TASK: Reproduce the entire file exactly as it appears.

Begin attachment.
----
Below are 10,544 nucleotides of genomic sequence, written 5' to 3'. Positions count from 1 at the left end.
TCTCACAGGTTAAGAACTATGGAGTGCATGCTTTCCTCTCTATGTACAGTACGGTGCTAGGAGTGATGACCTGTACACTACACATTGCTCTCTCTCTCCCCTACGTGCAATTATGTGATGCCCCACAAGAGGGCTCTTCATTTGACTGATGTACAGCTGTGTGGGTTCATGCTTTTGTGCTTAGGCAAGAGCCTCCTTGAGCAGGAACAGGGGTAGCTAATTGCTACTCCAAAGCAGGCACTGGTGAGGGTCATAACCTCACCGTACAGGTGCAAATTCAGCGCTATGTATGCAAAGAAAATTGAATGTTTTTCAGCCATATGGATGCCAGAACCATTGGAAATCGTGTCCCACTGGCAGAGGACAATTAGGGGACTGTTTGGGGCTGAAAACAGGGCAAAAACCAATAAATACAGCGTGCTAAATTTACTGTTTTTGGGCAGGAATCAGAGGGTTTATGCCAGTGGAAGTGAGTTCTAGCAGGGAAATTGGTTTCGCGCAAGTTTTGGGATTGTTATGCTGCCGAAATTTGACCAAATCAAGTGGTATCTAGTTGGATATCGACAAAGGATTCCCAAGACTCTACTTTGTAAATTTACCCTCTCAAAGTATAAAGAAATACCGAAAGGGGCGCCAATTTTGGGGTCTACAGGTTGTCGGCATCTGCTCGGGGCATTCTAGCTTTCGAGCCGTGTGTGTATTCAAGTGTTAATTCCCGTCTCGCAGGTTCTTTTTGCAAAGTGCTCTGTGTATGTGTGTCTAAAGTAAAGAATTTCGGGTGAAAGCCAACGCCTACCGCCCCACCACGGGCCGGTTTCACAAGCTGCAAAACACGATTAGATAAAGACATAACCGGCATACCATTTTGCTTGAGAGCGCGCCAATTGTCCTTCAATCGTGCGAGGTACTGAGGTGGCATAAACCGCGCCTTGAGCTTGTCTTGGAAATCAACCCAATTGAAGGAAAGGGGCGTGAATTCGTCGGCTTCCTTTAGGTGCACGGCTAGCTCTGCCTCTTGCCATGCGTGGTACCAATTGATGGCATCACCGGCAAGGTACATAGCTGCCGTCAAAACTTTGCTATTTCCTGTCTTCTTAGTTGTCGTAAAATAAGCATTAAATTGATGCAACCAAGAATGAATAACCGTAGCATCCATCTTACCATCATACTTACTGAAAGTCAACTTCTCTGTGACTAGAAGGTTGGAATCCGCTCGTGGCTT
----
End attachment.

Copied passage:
Below are 10,544 nucleotides of genomic sequence, written 5' to 3'. Positions count from 1 at the left end.
TCTCACAGGTTAAGAACTATGGAGTGCATGCTTTCCTCTCTATGTACAGTACGGTGCTAGGAGTGATGACCTGTACACTACACATTGCTCTCTCTCTCCCCTACGTGCAATTATGTGATGCCCCACAAGAGGGCTCTTCATTTGACTGATGTACAGCTGTGTGGGTTCATGCTTTTGTGCTTAGGCAAGAGCCTCCTTGAGCAGGAACAGGGGTAGCTAATTGCTACTCCAAAGCAGGCACTGGTGAGGGTCATAACCTCACCGTACAGGTGCAAATTCAGCGCTATGTATGCAAAGAAAATTGAATGTTTTTCAGCCATATGGATGCCAGAACCATTGGAAATCGTGTCCCACTGGCAGAGGACAATTAGGGGACTGTTTGGGGCTGAAAACAGGGCAAAAACCAATAAATACAGCGTGCTAAATTTACTGTTTTTGGGCAGGAATCAGAGGGTTTATGCCAGTGGAAGTGAGTTCTAGCAGGGAAATTGGTTTCGCGCAAGTTTTGGGATTGTTATGCTGCCGAAATTTGACCAAATCAAGTGGTATCTAGTTGGATATCGACAAAGGATTCCCAAGACTCTACTTTGTAAATTTACCCTCTCAAAGTATAAAGAAATACCGAAAGGGGCGCCAATTTTGGGGTCTACAGGTTGTCGGCATCTGCTCGGGGCATTCTAGCTTTCGAGCCGTGTGTGTATTCAAGTGTTAATTCCCGTCTCGCAGGTTCTTTTTGCAAAGTGCTCTGTGTATGTGTGTCTAAAGTAAAGAATTTCGGGTGAAAGCCAACGCCTACCGCCCCACCACGGGCCGGTTTCACAAGCTGCAAAACACGATTAGATAAAGACATAACCGGCATACCATTTTGCTTGAGAGCGCGCCAATTGTCCTTCAATCGTGCGAGGTACTGAGGTGGCATAAACCGCGCCTTGAGCTTGTCTTGGAAATCAACCCAATTGAAGGAAAGGGGCGTGAATTCGTCGGCTTCCTTTAGGTGCACGGCTAGCTCTGCCTCTTGCCATGCGTGGTACCAATTGATGGCATCACCGGCAAGGTACATAGCTGCCGTCAAAACTTTGCTATTTCCTGTCTTCTTAGTTGTCGTAAAATAAGCATTAAATTGATGCAACCAAGAATGAATAACCGTAGCATCCATCTTACCATCATACTTACTGAAAGTCAACTTCTCTGTGACTAGAAGGTTGGAATCCGCTCGTGGCTT